Lidars are capable of measuring a variety of atmospheric properties as a function of height or range on a continuous or semi-continuous basis. Commonly measured quantities include temperature, water vapour content and aerosols. Continuous measurements give lidars an important advantage over radiosondes (weather balloons), which provide information only as often as they are launched, which is typically at intervals of several hours. This is of benefit in several fields, including meteorology and radiowave propagation research.
The ground-based Raman lidar system at Chilbolton measures elastic backscattering and water vapour profiles in the troposphere. The lidar transmits an expanded beam vertically into the atmosphere from a high power Nd:YAG pulse laser operating at 355 nm. The lidar measures how much the laser radiation is scattered by the molecules in the atmosphere, as a function of height. The beam is scattered both elastically (at the same wavelength) and inelastically (at a changed wavelength). Inelastic scattering occurs via the process of Raman scattering.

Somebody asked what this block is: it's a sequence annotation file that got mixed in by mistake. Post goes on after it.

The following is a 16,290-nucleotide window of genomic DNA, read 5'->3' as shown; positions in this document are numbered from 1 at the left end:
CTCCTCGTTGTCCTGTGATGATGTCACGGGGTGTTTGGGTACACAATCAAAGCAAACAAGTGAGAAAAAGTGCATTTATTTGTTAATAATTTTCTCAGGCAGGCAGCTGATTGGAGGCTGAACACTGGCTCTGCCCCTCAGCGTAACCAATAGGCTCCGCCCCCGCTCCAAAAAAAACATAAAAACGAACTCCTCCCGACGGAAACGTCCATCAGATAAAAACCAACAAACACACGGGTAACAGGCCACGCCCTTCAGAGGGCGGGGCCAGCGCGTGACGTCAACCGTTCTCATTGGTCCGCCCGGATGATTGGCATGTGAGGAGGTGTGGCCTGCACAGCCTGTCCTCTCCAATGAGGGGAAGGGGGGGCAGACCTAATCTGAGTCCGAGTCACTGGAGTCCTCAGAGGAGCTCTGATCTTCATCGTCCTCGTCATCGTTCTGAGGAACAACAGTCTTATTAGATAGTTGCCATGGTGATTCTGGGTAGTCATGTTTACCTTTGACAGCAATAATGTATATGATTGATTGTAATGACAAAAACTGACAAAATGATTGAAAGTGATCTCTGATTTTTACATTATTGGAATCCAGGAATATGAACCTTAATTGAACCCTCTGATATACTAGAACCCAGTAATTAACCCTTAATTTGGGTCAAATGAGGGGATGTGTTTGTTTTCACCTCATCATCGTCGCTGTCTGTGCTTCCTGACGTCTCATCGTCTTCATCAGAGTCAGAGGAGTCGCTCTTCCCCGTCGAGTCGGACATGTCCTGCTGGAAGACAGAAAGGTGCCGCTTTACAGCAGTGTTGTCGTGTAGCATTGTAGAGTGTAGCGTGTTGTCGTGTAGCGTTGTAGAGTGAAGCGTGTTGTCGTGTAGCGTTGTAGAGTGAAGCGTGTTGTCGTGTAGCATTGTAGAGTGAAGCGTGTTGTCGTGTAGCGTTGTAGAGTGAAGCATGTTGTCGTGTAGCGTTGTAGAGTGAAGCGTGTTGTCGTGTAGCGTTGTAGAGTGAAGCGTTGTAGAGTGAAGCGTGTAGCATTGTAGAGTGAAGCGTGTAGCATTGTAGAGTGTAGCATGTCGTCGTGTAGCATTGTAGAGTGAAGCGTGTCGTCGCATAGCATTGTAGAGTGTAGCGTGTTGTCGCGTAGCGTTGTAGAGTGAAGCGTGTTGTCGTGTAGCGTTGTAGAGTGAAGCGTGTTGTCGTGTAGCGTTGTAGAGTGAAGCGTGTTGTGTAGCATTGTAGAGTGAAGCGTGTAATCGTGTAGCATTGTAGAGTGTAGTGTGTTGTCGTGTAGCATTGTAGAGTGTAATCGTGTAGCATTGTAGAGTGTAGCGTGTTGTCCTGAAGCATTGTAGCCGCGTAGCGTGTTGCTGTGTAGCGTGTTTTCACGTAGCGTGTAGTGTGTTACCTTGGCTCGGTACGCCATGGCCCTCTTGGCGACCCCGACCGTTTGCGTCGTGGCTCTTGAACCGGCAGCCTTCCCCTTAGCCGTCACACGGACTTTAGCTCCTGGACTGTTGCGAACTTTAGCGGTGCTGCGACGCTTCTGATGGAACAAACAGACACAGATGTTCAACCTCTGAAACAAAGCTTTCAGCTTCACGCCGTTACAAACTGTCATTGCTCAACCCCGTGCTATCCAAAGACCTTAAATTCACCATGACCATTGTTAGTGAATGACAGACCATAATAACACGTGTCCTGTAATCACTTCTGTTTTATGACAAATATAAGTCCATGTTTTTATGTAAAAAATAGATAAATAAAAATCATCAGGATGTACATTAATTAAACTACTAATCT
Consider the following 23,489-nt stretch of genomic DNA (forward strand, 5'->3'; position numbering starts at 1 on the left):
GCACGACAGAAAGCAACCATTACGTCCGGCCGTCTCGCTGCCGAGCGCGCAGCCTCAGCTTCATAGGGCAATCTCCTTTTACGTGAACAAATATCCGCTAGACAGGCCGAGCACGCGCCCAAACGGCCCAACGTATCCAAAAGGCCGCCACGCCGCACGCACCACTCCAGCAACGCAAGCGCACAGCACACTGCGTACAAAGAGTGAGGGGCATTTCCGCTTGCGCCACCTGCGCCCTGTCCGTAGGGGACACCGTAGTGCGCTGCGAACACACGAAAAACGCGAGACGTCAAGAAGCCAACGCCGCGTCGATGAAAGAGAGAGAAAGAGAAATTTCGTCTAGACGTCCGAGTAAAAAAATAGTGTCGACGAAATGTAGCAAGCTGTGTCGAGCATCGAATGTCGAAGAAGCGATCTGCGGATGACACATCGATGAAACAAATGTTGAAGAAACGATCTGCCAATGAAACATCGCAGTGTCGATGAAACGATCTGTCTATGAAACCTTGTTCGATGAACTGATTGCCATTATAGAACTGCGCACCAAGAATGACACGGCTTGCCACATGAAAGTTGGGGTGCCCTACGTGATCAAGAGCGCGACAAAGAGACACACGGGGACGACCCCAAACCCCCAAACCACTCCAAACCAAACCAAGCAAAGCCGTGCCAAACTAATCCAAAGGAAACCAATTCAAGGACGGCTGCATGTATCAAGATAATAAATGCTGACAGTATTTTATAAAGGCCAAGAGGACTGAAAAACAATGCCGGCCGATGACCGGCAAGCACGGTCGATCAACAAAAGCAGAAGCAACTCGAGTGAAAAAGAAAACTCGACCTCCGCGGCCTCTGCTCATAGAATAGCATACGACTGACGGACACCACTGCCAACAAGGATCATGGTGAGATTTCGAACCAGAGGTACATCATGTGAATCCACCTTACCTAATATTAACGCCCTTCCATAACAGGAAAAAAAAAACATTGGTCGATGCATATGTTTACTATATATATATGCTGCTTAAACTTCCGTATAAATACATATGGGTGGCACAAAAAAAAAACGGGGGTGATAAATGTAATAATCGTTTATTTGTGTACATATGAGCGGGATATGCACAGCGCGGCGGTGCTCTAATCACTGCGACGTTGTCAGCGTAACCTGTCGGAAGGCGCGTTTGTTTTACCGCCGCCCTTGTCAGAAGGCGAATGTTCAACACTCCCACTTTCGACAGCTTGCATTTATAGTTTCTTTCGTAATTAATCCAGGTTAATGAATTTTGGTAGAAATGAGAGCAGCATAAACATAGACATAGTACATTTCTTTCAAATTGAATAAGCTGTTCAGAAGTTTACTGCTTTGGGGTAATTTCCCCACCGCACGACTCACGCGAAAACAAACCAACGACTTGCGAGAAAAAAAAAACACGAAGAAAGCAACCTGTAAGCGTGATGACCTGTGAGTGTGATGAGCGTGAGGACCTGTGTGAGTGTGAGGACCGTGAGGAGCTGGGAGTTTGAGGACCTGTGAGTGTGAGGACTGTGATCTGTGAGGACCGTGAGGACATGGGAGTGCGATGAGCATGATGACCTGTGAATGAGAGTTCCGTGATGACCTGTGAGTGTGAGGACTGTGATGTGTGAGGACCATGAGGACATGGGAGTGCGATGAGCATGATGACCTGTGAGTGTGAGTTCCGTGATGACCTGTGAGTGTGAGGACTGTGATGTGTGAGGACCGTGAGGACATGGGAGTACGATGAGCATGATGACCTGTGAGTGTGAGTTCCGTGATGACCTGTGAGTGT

The elastic scattering measurements give information on clouds and aerosols. The Raman scattering measurements are used to determine water vapour and temperature profiles. The high power of the laser makes water vapour and temperature measurements possible during daylight. This is often difficult as the Raman scattering signals are relatively weak compared with those from elastic and without a high power laser they will be too small to detect above solar radiation.
particularly in the lower part of the troposphere, affect its
refractivity, which in turn determines the extent to which radiowaves
deviate from a straight path. This is an important effect in radiocommunications.